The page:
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Mar 27th
Home Sections The Daily B.R.E.A.D. Oct 13, 2009 - Tuesday Meditation (You are Wonderful!)
Oct 13, 2009 - Tuesday Meditation (You are Wonderful!) PDF Print E-mail
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Sections - The Daily B.R.E.A.D.
Saturday, 10 October 2009 18:43


Thought of the Day

We do not forgive in order to change the other person. That would be a stratagem that has nothing to do with the selfless love found in the Gospel. We forgive on account of Christ. Forgiving means not even seeking to know what the other person will do with that forgiveness.


Gospel of the Day

Tuesday of the 28th Week in Ordinary Time

Romans 1:16-25

Psalm 19:2-3, 4-5

L uke 11:37-41
While he was speaking, a Pharisee asked him to dine with him; so he went in and sat at table. (38) The Pharisee was astonished to see that he did not first wash before dinner. (39) And the Lord said to him, "Now you Pharisees cleanse the outside of the cup and of the dish, but inside you are full of extortion and  wickedness. (40) You fools! Did not he who made the outside make the inside also? (41) But give for alms those things which are within; and behold, everything is clean for you.

Meditation by Tom Bannantine, S.J.


T oday we hear very often about the need for frequent hand washing as a deterrent to the spread of swine flu.  I could not help but think of this as I read the gospel message for today.  The washing of hands provided the occasion for controversy between Jesus and the Pharisee.


Just as the washing of hands is today viewed as a way to cleanliness and as a deterrent swine flu, so in the days of Jesus the washing of hands was intended to promote cleanliness.  The Jewish people knew that the washing of their hands was both important and necessary.  Since many of the people spent most of the day outdoors they got their hands dirty.  But for the Pharisees the washing of hands also signified ritual purity before God.  And it is on the matter of ritual purity that Jesus confronts this Pharisee.


On this occasion Jesus sits down at the dining table without washing his hands.  At least he did not wash his hands in the presence of the other diners.  He may well have washed shortly before his arrival at the home of the Pharisee.  But as this reading makes clear, what amazed the Pharisee was not whether the hands of Jesus were clean or dirty, but rather his failure to observe the ritual washing ceremony.  Jesus knew the innermost thoughts of this Pharisee, and he knew the hypocrisy of the man.  This man was more concerned with the external ritual than he was with purity of heart and love of God.  Jesus likens him to a cup that is clean on the outside but filthy on the inside.  The cup symbol reminds me of a story I once read about a home where all the furniture appeared clean and sparkling but where piles of dust and dirt lay underneath the beds and easy chairs.  The exterior was clean but not the interior.  Jesus asks the man how he can purify the outside (the hands) while on the inside (the heart) there is dirt and evil.  He then poses the most telling question of all.  "Did not the maker of the outside also make the inside?"  To which the Pharisee has no response.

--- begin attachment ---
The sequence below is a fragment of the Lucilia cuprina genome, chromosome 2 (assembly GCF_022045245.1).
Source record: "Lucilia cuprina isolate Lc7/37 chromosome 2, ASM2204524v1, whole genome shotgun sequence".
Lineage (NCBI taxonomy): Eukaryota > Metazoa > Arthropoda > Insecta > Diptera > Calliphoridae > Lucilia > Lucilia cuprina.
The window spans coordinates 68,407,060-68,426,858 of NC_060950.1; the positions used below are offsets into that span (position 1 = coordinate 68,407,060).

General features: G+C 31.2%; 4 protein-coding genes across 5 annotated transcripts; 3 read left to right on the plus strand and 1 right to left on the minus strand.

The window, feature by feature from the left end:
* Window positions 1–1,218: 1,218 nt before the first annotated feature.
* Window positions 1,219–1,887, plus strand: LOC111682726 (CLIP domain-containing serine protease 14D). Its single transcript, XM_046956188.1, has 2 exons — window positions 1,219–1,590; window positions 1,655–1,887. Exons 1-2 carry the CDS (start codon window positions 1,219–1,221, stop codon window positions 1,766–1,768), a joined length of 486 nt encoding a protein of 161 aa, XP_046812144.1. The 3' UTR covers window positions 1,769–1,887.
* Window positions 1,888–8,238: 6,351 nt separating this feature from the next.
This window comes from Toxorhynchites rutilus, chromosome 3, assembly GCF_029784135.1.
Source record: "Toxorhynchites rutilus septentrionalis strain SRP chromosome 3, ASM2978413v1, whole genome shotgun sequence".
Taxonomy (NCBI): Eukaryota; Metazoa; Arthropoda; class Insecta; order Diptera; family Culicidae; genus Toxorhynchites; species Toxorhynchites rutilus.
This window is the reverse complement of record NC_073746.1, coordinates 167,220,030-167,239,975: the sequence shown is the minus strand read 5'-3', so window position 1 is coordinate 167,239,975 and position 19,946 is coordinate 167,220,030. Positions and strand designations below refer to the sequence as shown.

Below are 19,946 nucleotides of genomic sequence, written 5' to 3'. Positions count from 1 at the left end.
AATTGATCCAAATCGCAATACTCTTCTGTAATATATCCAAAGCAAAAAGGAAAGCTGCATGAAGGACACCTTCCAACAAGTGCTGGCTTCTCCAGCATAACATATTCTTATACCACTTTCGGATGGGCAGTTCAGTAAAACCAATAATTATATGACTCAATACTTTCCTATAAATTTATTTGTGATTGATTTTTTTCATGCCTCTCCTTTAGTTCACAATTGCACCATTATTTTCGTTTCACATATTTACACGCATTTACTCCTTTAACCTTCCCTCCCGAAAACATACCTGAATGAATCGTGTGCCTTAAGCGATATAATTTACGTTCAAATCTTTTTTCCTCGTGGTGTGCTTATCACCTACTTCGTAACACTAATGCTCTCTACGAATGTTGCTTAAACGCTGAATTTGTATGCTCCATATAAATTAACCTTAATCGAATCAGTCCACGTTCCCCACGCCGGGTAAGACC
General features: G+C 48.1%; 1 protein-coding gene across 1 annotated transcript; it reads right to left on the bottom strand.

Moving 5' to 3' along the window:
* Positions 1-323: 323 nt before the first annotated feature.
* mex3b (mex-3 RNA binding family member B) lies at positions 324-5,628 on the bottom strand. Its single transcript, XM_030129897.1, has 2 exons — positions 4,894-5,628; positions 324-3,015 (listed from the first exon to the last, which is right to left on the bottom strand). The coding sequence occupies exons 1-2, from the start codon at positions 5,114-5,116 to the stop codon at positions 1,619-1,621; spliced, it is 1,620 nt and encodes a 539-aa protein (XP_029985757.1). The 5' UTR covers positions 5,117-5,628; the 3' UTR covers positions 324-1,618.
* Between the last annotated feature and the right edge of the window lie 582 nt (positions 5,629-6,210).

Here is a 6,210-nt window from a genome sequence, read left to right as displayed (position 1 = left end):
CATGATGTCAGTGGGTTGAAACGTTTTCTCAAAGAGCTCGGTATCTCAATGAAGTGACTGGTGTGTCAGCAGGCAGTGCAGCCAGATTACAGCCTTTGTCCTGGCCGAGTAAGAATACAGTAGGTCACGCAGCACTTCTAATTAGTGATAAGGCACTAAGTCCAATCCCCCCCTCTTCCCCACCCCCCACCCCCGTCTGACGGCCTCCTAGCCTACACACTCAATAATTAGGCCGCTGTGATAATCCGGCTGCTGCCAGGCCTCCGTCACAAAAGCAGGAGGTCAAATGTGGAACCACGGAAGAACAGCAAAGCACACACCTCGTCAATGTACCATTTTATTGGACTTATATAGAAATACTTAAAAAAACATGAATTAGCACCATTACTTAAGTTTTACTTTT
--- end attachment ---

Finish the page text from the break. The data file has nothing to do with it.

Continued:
I think that as we read this gospel we should be concerned about the purity of our heart.  God certainly isn't telling us that washing our hands is a bad thing.  Nor is he telling us that cleanliness is not important.  But God is telling us that the purity of our heart (the inside) is very important.  In this reading I think that God is speaking to us and asking us to examine ourselves.  We need to ask ourselves whether we are hypocrites like the Pharisee, concerned mostly with external things.  Or whether we are truly  concerned about our interior life and the love of God.  It seems to me that this reading makes very clear what God expects of us.  It poses for us the following questions:  Can I do what God wants and expects of me?  Can I love and serve him as I know he wants me to?   In other words, am I like the Pharisee of the gospel?  Or am I like the disciples of Jesus who listened and followed him?



Supplementary Reading

"You are wonderful!"  by Robert H. Schuller


The Lord your God is with you…he will take great delight in you." – Zephaniah 3:17


A famous singer was scheduled to perform at the Paris Opera House. The auditorium was packed. The curtain went up. But the famous singer never appeared. The house manager stepped up to the microphone and said: "The man you've come to hear tonight is ill and won't be performing. Someone new is standing in for him." The manager said the stand-in's name, but no one heard it over the audience's groan of disappointment. When the unknown singer finished, there was nothing but stony silence. Suddenly, from high up in the balconies, a little boy stood up and shouted, "Daddy, I think you were wonderful!" The crowd broke into thunderous applause.


Self-esteem cannot be gained by position or performance. Your security and self-esteem most be rooted in Jesus Christ. Like that little boy, Jesus shouts to you, "I think you're wonderful!"


* * *

In what is your security and self-esteem grounded? Assess honestly before answering that question. What will it take for you to get to a place in your life where only Jesus' opinion of you matters?

* * *


For meditation/readings of the previous days/months , please click any of the following links:

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Last Updated on Tuesday, 13 October 2009 07:44

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"Today I met with a subliminal advertising executive for just a second."--Steven Wright